Upcoming for the Spring of 2015
- A panel discussion on blended classes and the flipped classroom.
- A demonstration of Camtasia, an easy to use video editing application.
- Demonstrations of SNAGIT and Audacity.
- Introduction to the Adobe Creative Cloud Suite
December 5 (Friday) , 2-3 p.m. Beck Lab. SNAGIT!
George Spilich and Nancy Cross will reprise their introduction to SNAGIT, an easy to use screen capture and editing application.
November 6th (Thursday). 2-3 p.m. Beck Lab. Dyknow: A collaborative learning software environment.
Jon Leupold will discuss how he uses Dyknow to create exciting and collaborative projects with students here and with colleagues elsewhere.
October 21 (Tuesday). 4;30 to 5;15 p.m. Screen captures with SNAGIT.
George Spilich and Nancy Cross will demonstrate the ease with which you can capture your screen and edit it for class presentations.
February 17 (Monday): 4 p.m. Goldstein 218. Peer Review of Teaching.
Pam Pears, Bridget Bunten and Michelle Johnson will lead a discussion. The event is co-sponsored by the Cromwell Center and the Provost’s Office. Refreshments will be served.
February 18 (Tuesday) 4 p.m. : Using ‘clickers’ in the classroom. NG14, Dunning/Decker side of Toll Science Center.
George Spilich will demonstrate the use of immediate response devices in class.
March 20th (Thursday). 4 p.m. Critical Pedagogies: Diversity and the Liberal Arts Curriculum. Faculty Lounge in Hodson Hall.
Crystal Kurzen, Ryan Kelty, and Aaron Krochmal will participate in a panel discussion, which will be followed by a conversation with the audience.
April 10 (Thursday) 5 p.m. Liberal Arts and pedagogy. Faculty Lounge in Hodson Hall.
Sean Meehan and Phil Walsh will lead the discussion with Q and A afterwards.
Introduction to digital editing: cosponsored by ET/OIT and CTL.
Several sessions will be offered to introduce faculty to the ins and outs of digital editing. Dates to be announced.
September 16: Do you want to teach more effectively? Dr Phyllis Blumberg, University of the Sciences. 4 pm Litrenta Lecture Hall; Toll Science Center.
Dr. Blumberg is the Director of the Teaching and Learning Center and holds a joint appointment as a Research Professor in the department of Education and also a position on the faculty in Psychology at the University of the Sciences in Philadelphia.
Her Research interests include active learning, learning centered-teaching, program evaluation, self-directed learning and student evaluation.
October 1, 2013
What: Using Crocodocs to Improve and Ease Your Grading
When: October 1. 3:00- ~ 4:15.
Where: Beck Computer Lab, Miller Library Basement.
Sponsored by CTL, the Writing Center and ET/OIT.
This is a double header! Introducing new technology is only useful if the application improves the educational experience for the student while not increasing the burden on the instructor.
First up to bat from 3:00 to 3:30 is a panel discussion lead by John Boyd of the Writing Center. The goal is to provide us with a short refresher on best practices in assessing and providing feedback on student writing..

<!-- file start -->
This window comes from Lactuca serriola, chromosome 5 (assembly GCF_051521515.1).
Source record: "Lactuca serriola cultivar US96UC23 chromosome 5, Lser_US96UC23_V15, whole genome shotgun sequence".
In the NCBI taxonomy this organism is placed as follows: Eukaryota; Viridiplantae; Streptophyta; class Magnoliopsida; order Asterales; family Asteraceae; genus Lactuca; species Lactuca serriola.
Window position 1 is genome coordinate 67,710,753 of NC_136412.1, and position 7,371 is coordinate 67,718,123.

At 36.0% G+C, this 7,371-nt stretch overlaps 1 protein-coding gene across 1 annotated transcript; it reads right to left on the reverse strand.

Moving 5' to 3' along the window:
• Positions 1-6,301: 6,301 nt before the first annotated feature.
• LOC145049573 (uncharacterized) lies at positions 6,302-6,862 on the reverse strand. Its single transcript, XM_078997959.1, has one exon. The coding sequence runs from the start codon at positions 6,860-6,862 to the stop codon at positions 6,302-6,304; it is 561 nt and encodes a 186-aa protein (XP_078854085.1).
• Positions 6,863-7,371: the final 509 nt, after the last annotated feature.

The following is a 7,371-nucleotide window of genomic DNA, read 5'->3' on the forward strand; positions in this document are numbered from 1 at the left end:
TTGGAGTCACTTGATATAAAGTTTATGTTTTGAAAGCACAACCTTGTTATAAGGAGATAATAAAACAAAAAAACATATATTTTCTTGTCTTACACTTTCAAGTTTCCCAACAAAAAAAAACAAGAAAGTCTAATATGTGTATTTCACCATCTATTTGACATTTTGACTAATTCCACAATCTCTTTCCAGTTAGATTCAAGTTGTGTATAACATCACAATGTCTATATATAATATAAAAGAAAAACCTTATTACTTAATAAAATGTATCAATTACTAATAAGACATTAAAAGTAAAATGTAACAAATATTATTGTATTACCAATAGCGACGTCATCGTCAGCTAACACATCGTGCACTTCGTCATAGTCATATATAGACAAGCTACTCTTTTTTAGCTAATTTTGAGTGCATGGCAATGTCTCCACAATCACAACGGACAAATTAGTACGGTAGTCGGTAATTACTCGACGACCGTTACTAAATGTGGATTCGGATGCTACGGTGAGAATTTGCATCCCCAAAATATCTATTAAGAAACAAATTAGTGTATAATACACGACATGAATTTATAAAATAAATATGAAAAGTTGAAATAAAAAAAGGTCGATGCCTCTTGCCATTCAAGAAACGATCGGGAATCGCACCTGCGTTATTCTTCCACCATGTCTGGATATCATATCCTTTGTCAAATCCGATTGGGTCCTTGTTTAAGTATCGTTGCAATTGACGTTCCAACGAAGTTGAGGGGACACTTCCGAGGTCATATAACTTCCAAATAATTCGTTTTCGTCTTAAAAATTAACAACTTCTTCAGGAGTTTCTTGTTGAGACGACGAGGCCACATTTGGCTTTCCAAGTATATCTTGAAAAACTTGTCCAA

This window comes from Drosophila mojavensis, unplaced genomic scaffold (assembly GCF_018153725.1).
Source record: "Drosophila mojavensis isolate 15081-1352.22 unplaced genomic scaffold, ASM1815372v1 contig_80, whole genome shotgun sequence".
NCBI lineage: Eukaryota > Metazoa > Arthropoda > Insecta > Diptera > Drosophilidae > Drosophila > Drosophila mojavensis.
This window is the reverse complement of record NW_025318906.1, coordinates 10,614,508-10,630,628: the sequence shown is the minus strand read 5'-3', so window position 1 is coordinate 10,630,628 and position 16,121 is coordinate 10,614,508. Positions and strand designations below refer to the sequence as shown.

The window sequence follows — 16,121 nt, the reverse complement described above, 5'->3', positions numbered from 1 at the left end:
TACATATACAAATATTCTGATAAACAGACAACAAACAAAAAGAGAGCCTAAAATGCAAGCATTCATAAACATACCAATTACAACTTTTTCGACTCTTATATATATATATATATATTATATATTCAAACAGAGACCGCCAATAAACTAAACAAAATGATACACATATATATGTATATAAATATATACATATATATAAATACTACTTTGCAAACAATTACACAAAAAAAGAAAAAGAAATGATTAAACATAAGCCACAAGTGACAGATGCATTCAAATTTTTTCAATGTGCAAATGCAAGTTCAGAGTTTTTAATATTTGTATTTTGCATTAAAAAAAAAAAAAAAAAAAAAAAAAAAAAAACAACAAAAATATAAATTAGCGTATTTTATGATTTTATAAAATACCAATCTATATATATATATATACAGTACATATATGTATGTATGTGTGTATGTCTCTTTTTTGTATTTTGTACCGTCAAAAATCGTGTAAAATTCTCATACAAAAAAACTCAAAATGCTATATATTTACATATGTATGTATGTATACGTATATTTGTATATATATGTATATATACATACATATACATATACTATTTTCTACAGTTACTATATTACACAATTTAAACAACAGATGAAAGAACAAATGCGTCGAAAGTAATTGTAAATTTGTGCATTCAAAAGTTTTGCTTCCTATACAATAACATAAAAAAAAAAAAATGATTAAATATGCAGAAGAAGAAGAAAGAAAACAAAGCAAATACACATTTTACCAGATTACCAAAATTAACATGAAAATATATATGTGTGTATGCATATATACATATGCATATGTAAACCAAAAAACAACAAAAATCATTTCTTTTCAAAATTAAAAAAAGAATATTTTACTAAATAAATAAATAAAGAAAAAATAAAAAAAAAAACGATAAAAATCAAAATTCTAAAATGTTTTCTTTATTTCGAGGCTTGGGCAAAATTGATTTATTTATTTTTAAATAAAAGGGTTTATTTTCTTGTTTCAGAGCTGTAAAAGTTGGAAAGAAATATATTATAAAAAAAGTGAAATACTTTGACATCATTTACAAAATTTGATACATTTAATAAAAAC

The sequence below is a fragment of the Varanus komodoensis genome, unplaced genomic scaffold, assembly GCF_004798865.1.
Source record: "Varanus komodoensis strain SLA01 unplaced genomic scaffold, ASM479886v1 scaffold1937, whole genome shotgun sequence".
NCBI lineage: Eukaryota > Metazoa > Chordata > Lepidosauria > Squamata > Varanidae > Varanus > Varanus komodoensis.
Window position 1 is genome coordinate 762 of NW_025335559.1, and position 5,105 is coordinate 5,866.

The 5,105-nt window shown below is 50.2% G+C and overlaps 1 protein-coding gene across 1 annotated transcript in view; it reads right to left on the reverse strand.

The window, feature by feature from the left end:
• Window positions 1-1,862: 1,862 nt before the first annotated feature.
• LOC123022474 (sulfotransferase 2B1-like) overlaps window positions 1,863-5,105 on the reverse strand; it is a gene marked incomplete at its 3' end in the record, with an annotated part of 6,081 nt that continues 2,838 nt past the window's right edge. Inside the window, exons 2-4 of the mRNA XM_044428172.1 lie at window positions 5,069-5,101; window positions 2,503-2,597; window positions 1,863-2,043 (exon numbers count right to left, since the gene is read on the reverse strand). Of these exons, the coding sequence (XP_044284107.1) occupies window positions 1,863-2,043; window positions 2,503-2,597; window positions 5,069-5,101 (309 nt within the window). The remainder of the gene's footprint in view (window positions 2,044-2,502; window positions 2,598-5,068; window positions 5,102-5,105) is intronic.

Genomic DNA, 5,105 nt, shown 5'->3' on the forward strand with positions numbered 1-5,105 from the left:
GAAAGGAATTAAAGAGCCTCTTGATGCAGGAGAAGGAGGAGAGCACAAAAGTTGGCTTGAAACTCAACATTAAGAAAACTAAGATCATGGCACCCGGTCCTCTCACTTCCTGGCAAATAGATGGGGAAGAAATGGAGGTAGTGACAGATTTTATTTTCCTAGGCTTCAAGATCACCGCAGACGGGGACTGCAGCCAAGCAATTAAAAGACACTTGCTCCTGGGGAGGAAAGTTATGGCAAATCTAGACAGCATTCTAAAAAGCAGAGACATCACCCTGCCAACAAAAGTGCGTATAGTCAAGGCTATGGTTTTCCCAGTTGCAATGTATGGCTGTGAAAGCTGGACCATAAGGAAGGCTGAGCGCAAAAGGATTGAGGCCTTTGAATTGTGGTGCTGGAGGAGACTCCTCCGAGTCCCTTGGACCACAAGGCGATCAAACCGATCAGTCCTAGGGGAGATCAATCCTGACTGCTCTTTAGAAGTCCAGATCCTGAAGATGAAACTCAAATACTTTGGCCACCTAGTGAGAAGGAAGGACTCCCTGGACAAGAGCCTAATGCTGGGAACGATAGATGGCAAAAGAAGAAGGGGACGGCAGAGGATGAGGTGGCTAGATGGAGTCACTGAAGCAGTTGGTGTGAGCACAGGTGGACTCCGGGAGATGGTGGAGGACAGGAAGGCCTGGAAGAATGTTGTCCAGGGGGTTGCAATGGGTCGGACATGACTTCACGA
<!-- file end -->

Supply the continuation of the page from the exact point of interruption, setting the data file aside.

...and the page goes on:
At 3:30,Professor Jennifer Benson takes the field for 30-45 minutes for a discussion of Crocodocs, an application that permits collaborative review of documents. Don’t miss this opportunity to hit an academic home run!
While lap tops are available in the Beck lab, you might bring your own laptop if you want to save materials and examples directly onto your own work area.
October 29, 2013
What: Accommodations for Students with Disabilities: What’s Reasonable?
When: Oct 29 Tuesday 3:30 p.m-4:00 p.m…
Where: Lit House Porch.
Sponsored by CTL and OAS.
Andrea Vassar, our own Director of the Office of Academic Skills, provided an in-service on the ADA and what we as professional educators are required to provide those students with an accommodation. Her years of professional experience were distilled down into a tidy handout in pdf format that you can download here. Here are a few highlights of the meeting.
Julie Markin of the Anthropology Department raised concerns about students in general who audio tape lectures; the problem is that in some classes, an instructor might make a provocative statement specifically to get students to react and, taken out of context, such a pedagogical device could be misconstrued. Ways around this problem were discussed.
Amanda Kramer of Miller Library shared that students are often hesitant in their first year of College to use the services of the library staff but when they do, the student’s academic performance is improved and in the content of Andrea’s talk, this hesitancy is even more apparent among students that she suspects are dealing with a learning difference. Such students that do look for help from the professional staff of Miller Library are very happy afterwards that they did, and so one obstacle to LD student success is to realize that all students can benefit from using the resources of the Library.
Sharon Sledge of OIT volunteered that there are technological tools that can help students with learning differences and OIT is very engaged in learning about them and acquiring the hardware and software to support such initiatives. For instance, Sharon told the group about a tool that would easily allow a professor to videotape a class and then quickly edit out any parts the instructor does not want to be made public and then mount the media on Canvas.
November 18, 2013
What: The Scholarship of Teaching and Learning: Understanding Diversity in Higher Education.
When Nov 18 3:30 to 4 pm.
Where: Hodson Faculty Lounge.
Sponsored by CTL and OMA.
Darnell T. Parker, our own Director of the Office of Multicultural Affairs, Title IX Coordinator and Lecturer in Education will provide an overview of the benefits of incorporating diversity into our teaching. A light snack will be provided.